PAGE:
It is always a pleasure to take a question from the noble Lord, who raises an important point about joined-up thinking. The Government are investing a great deal more—whether, for example, through our Troubled Families programme, on which the DWP and the DCLG are working together, or through recent announcements about local health provision. The noble Lord will recall that my honourable friend Jane Ellison made an announcement on how hospitals and doctors’ practices will be encouraged to identify such cases. On policing, my right honourable friend the Home Secretary has written to each PCC to ensure that our policy is reflected as a key priority in their programmes.
My Lords, will the Minister acknowledge that one of the problems in this field is that large numbers of people in public life refuse to admit the size of the problem, which is that millions of men are smashing up millions of women? Their reply is: “I like to think the best of people and I cannot believe the size of this problem”. We all like to think the best of people, but that does not preclude accurate diagnosis.
My noble friend again raises an important concern that has been relayed to us. Women who are abused in this way sometimes blame themselves, and it is important that we have local experts working at a local level. One of the things that we can perhaps take some comfort from is that, after a slight dip this year, we have seen an increase in referrals to the CPS on this issue. More importantly, there has been an increase of 21% in the last calendar year in prosecutions for this heinous crime committed against women and, on occasions, against children. It needs to be stamped out.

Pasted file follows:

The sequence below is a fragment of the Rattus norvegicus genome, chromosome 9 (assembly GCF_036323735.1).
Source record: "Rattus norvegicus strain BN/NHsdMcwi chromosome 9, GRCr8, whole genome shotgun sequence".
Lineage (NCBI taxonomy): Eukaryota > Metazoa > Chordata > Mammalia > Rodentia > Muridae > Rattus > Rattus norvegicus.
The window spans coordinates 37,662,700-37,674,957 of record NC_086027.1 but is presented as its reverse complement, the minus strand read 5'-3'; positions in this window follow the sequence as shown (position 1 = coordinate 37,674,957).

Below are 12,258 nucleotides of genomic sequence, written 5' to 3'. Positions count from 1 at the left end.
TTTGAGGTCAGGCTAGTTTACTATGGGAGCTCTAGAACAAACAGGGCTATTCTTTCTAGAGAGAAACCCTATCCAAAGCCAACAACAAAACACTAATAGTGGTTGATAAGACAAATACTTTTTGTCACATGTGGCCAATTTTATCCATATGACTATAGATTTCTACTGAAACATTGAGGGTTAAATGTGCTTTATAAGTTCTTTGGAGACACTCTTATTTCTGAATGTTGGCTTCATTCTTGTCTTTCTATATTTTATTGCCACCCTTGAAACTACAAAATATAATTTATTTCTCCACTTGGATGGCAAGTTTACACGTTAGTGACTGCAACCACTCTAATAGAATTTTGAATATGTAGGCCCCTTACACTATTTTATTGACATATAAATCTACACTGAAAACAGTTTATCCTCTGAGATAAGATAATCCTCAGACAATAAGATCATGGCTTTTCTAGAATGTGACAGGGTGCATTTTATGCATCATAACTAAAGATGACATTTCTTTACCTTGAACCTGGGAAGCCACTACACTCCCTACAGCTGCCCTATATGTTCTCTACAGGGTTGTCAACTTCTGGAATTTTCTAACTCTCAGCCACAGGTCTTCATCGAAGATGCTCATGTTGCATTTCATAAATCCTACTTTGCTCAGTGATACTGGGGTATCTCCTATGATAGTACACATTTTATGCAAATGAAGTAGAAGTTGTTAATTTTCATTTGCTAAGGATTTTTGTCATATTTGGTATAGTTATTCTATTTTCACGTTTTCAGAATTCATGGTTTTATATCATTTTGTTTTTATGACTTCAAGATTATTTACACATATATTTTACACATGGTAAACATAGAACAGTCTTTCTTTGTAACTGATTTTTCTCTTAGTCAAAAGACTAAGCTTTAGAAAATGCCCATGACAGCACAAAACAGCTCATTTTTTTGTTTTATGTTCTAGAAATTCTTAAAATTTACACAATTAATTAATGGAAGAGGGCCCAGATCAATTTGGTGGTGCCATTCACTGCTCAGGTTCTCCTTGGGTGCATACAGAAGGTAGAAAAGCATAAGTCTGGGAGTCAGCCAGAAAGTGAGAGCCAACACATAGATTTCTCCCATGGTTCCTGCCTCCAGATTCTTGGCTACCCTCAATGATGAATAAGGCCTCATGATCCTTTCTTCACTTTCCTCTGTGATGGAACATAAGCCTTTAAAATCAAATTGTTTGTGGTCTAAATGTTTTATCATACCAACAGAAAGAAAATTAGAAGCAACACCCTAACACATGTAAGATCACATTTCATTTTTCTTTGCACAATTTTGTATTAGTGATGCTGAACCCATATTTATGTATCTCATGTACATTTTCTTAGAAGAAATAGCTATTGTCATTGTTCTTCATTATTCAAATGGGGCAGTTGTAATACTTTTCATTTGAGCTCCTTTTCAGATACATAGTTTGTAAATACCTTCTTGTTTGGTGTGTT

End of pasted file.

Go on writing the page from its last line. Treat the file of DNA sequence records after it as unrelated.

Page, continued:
Can I say to the noble Lord how welcome this news is? Can he tell us what efforts, if any, will be made to enhance the opportunity for these women to take advantage of legal aid? He will know that there has been a dramatic reduction in access to legal aid, which is trapping many women in dangerous, life-threatening circumstances.
This funding is on top of the £6.5 billion that we have invested to help vulnerable people, including those suffering from domestic violence. The whole essence of this aid is to focus on those most acutely in need of assistance—to provide, first, a safe refuge and then whatever assistance they may need to overcome being victims of crime. The noble and learned Baroness raised an important issue on assistance through the courts. Of course, extensive advice will be offered. On the specific issue of legal aid, I will write to her.